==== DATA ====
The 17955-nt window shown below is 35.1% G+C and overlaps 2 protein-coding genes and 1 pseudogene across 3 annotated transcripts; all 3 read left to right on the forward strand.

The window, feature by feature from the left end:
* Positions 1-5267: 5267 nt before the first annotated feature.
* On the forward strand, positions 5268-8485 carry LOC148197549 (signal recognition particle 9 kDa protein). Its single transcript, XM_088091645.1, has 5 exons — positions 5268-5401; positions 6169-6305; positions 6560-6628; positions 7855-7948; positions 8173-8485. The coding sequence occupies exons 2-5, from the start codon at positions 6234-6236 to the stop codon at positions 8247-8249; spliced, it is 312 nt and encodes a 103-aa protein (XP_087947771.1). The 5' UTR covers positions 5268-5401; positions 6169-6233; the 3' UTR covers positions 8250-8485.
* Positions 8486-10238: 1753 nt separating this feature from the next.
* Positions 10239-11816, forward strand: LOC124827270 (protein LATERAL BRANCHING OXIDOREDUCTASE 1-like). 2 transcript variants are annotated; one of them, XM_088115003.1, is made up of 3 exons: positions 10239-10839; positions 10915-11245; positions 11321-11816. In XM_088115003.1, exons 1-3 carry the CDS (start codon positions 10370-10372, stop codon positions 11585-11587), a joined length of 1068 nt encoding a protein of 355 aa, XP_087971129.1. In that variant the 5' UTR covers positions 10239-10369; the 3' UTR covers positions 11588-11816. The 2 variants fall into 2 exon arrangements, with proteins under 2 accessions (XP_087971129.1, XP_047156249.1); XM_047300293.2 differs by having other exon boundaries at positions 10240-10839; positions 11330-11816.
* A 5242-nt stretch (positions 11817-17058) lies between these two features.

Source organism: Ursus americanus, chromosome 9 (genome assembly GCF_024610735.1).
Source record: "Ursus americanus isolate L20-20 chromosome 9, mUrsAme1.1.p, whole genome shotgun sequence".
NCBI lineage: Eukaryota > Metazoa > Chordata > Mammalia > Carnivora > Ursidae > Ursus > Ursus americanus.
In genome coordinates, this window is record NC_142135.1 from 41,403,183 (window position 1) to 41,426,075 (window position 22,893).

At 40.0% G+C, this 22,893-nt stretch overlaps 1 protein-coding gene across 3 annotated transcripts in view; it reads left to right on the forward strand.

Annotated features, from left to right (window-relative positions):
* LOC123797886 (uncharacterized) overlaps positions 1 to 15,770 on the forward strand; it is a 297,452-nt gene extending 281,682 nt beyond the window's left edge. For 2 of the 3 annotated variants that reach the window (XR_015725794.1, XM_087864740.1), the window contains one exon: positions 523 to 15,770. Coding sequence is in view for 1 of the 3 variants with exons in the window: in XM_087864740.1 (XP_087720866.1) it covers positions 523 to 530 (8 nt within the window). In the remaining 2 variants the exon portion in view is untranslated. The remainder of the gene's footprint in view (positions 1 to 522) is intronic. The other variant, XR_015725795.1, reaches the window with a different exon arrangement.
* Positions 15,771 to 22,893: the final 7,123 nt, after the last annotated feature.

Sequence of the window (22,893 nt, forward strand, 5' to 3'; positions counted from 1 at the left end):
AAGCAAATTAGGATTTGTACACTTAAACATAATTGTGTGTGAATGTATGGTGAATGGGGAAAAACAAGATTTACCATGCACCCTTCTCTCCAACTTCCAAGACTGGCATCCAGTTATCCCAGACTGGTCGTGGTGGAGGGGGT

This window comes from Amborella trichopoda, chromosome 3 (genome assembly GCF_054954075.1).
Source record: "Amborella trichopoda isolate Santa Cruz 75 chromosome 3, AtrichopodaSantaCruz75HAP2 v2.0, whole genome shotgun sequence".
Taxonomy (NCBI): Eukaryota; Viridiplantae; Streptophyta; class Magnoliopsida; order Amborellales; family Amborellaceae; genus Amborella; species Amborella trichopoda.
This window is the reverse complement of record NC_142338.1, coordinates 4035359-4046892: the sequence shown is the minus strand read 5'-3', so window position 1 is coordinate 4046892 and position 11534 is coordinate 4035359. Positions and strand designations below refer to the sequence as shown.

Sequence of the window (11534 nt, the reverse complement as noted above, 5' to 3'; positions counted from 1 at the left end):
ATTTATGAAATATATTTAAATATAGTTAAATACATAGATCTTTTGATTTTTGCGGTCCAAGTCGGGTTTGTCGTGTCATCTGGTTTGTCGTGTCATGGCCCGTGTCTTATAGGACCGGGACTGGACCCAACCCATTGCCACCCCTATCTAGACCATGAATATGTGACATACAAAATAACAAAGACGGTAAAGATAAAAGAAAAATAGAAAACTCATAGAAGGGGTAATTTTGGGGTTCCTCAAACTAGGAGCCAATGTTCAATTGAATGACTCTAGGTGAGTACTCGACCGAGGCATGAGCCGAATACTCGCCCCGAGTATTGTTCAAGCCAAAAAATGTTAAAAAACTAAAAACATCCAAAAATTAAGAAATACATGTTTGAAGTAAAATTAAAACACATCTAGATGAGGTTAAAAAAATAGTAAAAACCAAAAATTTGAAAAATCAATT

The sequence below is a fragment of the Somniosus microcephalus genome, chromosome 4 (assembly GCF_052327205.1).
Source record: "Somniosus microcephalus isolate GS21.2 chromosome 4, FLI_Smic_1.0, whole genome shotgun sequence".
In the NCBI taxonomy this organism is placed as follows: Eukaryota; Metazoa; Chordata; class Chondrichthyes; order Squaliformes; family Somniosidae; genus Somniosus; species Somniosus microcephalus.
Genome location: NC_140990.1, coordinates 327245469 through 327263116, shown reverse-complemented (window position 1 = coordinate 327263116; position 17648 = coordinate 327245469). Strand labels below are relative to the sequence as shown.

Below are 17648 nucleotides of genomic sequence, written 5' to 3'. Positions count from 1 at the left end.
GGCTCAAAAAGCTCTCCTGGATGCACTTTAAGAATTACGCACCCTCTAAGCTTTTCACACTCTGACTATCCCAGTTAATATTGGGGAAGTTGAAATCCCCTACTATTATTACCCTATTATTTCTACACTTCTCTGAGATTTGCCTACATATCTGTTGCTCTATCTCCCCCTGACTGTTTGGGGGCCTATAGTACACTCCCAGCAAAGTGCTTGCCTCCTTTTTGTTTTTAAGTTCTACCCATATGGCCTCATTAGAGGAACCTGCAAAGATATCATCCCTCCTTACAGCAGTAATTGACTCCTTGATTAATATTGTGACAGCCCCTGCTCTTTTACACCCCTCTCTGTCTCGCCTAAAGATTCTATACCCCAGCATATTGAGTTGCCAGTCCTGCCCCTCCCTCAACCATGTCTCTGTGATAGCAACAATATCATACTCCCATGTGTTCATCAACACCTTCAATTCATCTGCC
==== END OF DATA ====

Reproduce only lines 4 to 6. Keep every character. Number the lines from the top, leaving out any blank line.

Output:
* On the forward strand, positions 5268-8485 carry LOC148197549 (signal recognition particle 9 kDa protein). Its single transcript, XM_088091645.1, has 5 exons — positions 5268-5401; positions 6169-6305; positions 6560-6628; positions 7855-7948; positions 8173-8485. The coding sequence occupies exons 2-5, from the start codon at positions 6234-6236 to the stop codon at positions 8247-8249; spliced, it is 312 nt and encodes a 103-aa protein (XP_087947771.1). The 5' UTR covers positions 5268-5401; positions 6169-6233; the 3' UTR covers positions 8250-8485.
* Positions 8486-10238: 1753 nt separating this feature from the next.
* Positions 10239-11816, forward strand: LOC124827270 (protein LATERAL BRANCHING OXIDOREDUCTASE 1-like). 2 transcript variants are annotated; one of them, XM_088115003.1, is made up of 3 exons: positions 10239-10839; positions 10915-11245; positions 11321-11816. In XM_088115003.1, exons 1-3 carry the CDS (start codon positions 10370-10372, stop codon positions 11585-11587), a joined length of 1068 nt encoding a protein of 355 aa, XP_087971129.1. In that variant the 5' UTR covers positions 10239-10369; the 3' UTR covers positions 11588-11816. The 2 variants fall into 2 exon arrangements, with proteins under 2 accessions (XP_087971129.1, XP_047156249.1); XM_047300293.2 differs by having other exon boundaries at positions 10240-10839; positions 11330-11816.